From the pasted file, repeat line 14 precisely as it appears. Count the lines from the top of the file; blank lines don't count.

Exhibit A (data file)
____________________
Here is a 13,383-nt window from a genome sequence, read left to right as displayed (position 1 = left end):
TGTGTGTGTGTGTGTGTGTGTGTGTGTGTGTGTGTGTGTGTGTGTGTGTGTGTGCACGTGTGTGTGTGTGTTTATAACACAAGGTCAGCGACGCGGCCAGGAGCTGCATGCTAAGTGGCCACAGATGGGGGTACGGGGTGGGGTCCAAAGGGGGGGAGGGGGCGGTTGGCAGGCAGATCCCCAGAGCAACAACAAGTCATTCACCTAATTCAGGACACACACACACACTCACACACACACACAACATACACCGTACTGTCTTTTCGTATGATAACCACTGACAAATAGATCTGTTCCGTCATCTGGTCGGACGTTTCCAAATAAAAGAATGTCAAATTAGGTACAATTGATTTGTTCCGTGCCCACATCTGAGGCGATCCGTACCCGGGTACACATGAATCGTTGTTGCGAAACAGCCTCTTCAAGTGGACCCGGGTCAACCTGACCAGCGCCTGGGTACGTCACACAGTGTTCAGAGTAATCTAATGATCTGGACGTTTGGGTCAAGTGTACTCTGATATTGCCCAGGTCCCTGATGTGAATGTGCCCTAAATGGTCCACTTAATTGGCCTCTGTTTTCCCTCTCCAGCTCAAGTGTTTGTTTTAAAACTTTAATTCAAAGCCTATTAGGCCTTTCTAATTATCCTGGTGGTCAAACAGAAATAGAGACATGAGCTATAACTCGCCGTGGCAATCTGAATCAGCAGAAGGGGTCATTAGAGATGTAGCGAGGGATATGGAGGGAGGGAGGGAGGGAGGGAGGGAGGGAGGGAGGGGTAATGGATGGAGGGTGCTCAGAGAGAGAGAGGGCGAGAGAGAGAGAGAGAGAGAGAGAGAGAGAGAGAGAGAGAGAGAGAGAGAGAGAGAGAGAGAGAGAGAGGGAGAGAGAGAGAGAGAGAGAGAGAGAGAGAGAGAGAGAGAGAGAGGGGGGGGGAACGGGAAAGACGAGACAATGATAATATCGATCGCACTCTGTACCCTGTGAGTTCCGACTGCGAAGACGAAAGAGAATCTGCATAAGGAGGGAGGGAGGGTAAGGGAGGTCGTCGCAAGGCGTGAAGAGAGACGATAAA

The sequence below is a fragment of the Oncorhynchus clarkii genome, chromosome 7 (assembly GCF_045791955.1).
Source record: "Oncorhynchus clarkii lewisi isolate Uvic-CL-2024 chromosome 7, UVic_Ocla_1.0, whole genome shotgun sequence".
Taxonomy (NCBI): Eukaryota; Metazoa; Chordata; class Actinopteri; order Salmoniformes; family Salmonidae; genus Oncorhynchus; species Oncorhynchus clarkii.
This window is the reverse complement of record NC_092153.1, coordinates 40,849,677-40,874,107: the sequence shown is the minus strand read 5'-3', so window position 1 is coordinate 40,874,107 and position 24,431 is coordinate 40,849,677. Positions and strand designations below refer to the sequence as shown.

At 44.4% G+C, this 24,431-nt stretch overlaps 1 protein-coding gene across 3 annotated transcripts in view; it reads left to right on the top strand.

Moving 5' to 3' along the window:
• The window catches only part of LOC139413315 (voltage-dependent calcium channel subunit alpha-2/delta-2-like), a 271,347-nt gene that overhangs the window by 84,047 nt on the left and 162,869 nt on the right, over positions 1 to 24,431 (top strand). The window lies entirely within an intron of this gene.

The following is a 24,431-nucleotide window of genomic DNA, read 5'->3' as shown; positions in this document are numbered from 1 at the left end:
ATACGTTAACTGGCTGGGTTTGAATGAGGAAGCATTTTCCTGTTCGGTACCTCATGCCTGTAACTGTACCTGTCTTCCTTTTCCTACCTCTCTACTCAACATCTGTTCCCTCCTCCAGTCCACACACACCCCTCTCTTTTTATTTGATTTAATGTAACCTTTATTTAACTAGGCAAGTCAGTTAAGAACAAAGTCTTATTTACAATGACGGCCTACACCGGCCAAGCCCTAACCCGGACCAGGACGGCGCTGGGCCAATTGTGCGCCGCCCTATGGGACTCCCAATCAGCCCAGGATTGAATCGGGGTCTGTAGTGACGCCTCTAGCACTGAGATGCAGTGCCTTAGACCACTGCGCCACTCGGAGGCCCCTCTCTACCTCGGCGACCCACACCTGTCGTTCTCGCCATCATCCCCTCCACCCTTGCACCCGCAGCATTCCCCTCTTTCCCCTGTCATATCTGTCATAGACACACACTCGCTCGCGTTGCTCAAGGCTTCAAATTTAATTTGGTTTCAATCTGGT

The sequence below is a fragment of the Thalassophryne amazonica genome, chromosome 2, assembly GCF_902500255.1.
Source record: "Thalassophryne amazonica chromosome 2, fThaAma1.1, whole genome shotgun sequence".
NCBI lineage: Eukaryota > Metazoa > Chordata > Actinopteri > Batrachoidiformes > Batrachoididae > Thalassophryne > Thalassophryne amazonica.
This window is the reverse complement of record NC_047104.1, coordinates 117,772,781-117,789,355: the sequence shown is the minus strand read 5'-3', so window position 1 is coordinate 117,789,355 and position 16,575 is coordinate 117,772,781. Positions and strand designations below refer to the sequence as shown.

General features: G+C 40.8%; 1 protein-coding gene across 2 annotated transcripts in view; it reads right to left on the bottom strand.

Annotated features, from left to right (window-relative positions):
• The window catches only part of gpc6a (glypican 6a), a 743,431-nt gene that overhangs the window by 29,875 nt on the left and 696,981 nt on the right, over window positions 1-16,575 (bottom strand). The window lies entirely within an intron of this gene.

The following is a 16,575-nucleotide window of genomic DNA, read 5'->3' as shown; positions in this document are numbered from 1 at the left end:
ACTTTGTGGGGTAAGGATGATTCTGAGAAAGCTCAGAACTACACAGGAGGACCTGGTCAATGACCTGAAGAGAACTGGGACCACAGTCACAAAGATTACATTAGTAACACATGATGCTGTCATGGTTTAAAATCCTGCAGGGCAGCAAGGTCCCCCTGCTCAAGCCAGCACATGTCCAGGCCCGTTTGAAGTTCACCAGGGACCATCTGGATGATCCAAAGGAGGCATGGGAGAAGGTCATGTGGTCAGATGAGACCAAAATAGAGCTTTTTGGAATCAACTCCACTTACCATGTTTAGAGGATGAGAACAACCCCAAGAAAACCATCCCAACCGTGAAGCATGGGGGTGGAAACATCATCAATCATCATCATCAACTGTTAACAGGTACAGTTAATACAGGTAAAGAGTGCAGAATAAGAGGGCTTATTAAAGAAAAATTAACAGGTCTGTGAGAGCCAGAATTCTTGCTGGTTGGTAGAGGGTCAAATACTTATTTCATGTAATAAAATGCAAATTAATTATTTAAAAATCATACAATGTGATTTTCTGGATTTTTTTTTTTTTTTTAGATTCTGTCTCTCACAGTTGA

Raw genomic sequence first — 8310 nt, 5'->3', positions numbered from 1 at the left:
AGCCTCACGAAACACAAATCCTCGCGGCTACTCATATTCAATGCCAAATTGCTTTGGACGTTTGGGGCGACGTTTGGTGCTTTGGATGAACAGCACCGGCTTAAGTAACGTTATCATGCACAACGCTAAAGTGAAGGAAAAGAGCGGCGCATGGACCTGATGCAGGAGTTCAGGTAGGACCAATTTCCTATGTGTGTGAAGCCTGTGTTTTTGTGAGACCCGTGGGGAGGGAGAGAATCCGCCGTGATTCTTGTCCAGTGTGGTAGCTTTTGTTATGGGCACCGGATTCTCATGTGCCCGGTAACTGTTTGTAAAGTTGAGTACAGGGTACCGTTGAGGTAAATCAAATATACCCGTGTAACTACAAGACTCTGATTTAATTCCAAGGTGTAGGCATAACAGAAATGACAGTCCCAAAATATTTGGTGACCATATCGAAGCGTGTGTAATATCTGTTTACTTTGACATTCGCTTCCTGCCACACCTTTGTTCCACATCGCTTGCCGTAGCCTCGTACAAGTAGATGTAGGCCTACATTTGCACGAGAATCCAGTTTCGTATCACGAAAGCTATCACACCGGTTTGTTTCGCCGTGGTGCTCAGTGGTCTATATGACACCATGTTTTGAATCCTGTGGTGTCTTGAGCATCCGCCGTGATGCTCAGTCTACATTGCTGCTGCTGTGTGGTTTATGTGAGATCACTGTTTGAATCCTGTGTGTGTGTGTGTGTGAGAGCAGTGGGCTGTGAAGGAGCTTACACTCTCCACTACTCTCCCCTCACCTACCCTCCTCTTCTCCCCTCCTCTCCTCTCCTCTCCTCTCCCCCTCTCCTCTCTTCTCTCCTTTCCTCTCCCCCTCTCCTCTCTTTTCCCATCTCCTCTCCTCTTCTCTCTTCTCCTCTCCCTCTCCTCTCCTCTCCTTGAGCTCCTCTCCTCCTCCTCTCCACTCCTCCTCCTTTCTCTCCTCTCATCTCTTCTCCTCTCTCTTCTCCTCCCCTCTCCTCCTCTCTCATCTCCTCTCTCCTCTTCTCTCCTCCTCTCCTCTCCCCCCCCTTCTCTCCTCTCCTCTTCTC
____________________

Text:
NCBI lineage: Eukaryota > Metazoa > Chordata > Actinopteri > Batrachoidiformes > Batrachoididae > Thalassophryne > Thalassophryne amazonica.